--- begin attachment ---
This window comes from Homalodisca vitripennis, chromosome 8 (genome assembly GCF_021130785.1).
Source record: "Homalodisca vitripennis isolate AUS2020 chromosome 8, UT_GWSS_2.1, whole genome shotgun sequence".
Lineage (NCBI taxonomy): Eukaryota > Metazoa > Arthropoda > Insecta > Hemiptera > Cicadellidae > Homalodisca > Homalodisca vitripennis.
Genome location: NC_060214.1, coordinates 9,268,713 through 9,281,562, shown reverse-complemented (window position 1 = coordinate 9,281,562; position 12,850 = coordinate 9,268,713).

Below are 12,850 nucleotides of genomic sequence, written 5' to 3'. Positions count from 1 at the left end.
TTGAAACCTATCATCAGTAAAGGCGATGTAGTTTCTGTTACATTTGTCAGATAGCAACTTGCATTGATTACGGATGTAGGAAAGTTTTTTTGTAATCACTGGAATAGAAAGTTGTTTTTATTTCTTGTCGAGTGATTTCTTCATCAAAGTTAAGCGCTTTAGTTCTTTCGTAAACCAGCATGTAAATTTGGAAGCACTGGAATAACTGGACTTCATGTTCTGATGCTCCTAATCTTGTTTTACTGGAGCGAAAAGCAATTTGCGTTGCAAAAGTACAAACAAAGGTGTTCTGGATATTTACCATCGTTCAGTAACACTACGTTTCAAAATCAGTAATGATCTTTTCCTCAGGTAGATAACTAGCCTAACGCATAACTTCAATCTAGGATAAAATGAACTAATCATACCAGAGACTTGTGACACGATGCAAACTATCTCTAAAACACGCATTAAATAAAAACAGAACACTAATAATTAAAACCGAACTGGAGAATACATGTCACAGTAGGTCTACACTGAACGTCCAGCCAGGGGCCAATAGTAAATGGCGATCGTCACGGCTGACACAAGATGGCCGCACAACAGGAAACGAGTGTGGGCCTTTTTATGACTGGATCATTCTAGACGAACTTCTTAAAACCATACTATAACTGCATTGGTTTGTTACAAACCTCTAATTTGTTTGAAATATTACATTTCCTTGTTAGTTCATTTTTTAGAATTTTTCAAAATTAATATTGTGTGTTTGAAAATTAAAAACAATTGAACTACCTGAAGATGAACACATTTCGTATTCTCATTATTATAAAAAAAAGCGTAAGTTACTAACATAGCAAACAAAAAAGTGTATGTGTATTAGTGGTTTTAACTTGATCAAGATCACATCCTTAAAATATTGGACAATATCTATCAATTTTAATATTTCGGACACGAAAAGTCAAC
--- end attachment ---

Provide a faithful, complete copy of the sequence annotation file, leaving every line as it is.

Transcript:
This window comes from Homalodisca vitripennis, chromosome 8 (genome assembly GCF_021130785.1).
Source record: "Homalodisca vitripennis isolate AUS2020 chromosome 8, UT_GWSS_2.1, whole genome shotgun sequence".
Lineage (NCBI taxonomy): Eukaryota > Metazoa > Arthropoda > Insecta > Hemiptera > Cicadellidae > Homalodisca > Homalodisca vitripennis.
Genome location: NC_060214.1, coordinates 9,268,713 through 9,281,562, shown reverse-complemented (window position 1 = coordinate 9,281,562; position 12,850 = coordinate 9,268,713).

Below are 12,850 nucleotides of genomic sequence, written 5' to 3'. Positions count from 1 at the left end.
TTGAAACCTATCATCAGTAAAGGCGATGTAGTTTCTGTTACATTTGTCAGATAGCAACTTGCATTGATTACGGATGTAGGAAAGTTTTTTTGTAATCACTGGAATAGAAAGTTGTTTTTATTTCTTGTCGAGTGATTTCTTCATCAAAGTTAAGCGCTTTAGTTCTTTCGTAAACCAGCATGTAAATTTGGAAGCACTGGAATAACTGGACTTCATGTTCTGATGCTCCTAATCTTGTTTTACTGGAGCGAAAAGCAATTTGCGTTGCAAAAGTACAAACAAAGGTGTTCTGGATATTTACCATCGTTCAGTAACACTACGTTTCAAAATCAGTAATGATCTTTTCCTCAGGTAGATAACTAGCCTAACGCATAACTTCAATCTAGGATAAAATGAACTAATCATACCAGAGACTTGTGACACGATGCAAACTATCTCTAAAACACGCATTAAATAAAAACAGAACACTAATAATTAAAACCGAACTGGAGAATACATGTCACAGTAGGTCTACACTGAACGTCCAGCCAGGGGCCAATAGTAAATGGCGATCGTCACGGCTGACACAAGATGGCCGCACAACAGGAAACGAGTGTGGGCCTTTTTATGACTGGATCATTCTAGACGAACTTCTTAAAACCATACTATAACTGCATTGGTTTGTTACAAACCTCTAATTTGTTTGAAATATTACATTTCCTTGTTAGTTCATTTTTTAGAATTTTTCAAAATTAATATTGTGTGTTTGAAAATTAAAAACAATTGAACTACCTGAAGATGAACACATTTCGTATTCTCATTATTATAAAAAAAAGCGTAAGTTACTAACATAGCAAACAAAAAAGTGTATGTGTATTAGTGGTTTTAACTTGATCAAGATCACATCCTTAAAATATTGGACAATATCTATCAATTTTAATATTTCGGACACGAAAAGTCAAC